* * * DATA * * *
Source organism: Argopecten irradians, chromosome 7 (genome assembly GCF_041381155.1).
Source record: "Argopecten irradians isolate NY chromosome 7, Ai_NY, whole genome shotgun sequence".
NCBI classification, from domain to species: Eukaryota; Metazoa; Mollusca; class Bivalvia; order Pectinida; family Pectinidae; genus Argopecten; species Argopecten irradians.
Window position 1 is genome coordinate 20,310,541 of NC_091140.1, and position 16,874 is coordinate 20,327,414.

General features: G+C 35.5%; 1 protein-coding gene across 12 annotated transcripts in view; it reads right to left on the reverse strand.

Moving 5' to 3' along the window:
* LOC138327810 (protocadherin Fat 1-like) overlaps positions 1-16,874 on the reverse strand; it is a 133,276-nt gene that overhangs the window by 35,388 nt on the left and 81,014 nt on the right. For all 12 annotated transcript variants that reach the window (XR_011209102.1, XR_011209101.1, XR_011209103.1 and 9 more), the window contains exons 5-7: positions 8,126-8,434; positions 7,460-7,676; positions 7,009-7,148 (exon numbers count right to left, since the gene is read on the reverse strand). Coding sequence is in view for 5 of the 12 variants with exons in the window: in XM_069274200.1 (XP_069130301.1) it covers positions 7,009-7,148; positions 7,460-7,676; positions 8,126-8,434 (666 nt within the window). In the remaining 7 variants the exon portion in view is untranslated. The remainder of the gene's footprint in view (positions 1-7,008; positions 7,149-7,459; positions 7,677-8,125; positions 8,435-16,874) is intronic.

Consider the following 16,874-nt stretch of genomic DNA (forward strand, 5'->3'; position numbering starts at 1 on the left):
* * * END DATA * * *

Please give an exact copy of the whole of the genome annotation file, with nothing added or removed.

Source organism: Argopecten irradians, chromosome 7 (genome assembly GCF_041381155.1).
Source record: "Argopecten irradians isolate NY chromosome 7, Ai_NY, whole genome shotgun sequence".
NCBI classification, from domain to species: Eukaryota; Metazoa; Mollusca; class Bivalvia; order Pectinida; family Pectinidae; genus Argopecten; species Argopecten irradians.
Window position 1 is genome coordinate 20,310,541 of NC_091140.1, and position 16,874 is coordinate 20,327,414.

General features: G+C 35.5%; 1 protein-coding gene across 12 annotated transcripts in view; it reads right to left on the reverse strand.

Moving 5' to 3' along the window:
* LOC138327810 (protocadherin Fat 1-like) overlaps positions 1-16,874 on the reverse strand; it is a 133,276-nt gene that overhangs the window by 35,388 nt on the left and 81,014 nt on the right. For all 12 annotated transcript variants that reach the window (XR_011209102.1, XR_011209101.1, XR_011209103.1 and 9 more), the window contains exons 5-7: positions 8,126-8,434; positions 7,460-7,676; positions 7,009-7,148 (exon numbers count right to left, since the gene is read on the reverse strand). Coding sequence is in view for 5 of the 12 variants with exons in the window: in XM_069274200.1 (XP_069130301.1) it covers positions 7,009-7,148; positions 7,460-7,676; positions 8,126-8,434 (666 nt within the window). In the remaining 7 variants the exon portion in view is untranslated. The remainder of the gene's footprint in view (positions 1-7,008; positions 7,149-7,459; positions 7,677-8,125; positions 8,435-16,874) is intronic.

Consider the following 16,874-nt stretch of genomic DNA (forward strand, 5'->3'; position numbering starts at 1 on the left):